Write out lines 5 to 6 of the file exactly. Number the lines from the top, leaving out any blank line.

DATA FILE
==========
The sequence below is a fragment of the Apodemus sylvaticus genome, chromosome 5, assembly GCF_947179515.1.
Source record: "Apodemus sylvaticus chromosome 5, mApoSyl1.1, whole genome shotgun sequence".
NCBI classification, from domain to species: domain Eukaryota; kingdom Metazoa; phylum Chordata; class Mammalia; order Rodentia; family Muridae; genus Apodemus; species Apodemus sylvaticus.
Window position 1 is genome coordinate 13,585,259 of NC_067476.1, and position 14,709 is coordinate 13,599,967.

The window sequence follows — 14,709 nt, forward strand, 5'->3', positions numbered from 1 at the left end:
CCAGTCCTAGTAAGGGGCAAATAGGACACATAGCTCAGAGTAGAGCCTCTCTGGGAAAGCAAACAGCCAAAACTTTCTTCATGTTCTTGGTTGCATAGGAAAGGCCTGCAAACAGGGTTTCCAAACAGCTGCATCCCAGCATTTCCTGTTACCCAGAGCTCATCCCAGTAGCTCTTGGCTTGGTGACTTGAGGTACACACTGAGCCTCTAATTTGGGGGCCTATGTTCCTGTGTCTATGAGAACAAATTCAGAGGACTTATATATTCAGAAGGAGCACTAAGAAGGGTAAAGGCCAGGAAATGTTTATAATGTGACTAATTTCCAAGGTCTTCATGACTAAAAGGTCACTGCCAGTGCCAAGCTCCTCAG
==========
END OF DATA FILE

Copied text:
The window sequence follows — 14,709 nt, forward strand, 5'->3', positions numbered from 1 at the left end:
CCAGTCCTAGTAAGGGGCAAATAGGACACATAGCTCAGAGTAGAGCCTCTCTGGGAAAGCAAACAGCCAAAACTTTCTTCATGTTCTTGGTTGCATAGGAAAGGCCTGCAAACAGGGTTTCCAAACAGCTGCATCCCAGCATTTCCTGTTACCCAGAGCTCATCCCAGTAGCTCTTGGCTTGGTGACTTGAGGTACACACTGAGCCTCTAATTTGGGGGCCTATGTTCCTGTGTCTATGAGAACAAATTCAGAGGACTTATATATTCAGAAGGAGCACTAAGAAGGGTAAAGGCCAGGAAATGTTTATAATGTGACTAATTTCCAAGGTCTTCATGACTAAAAGGTCACTGCCAGTGCCAAGCTCCTCAG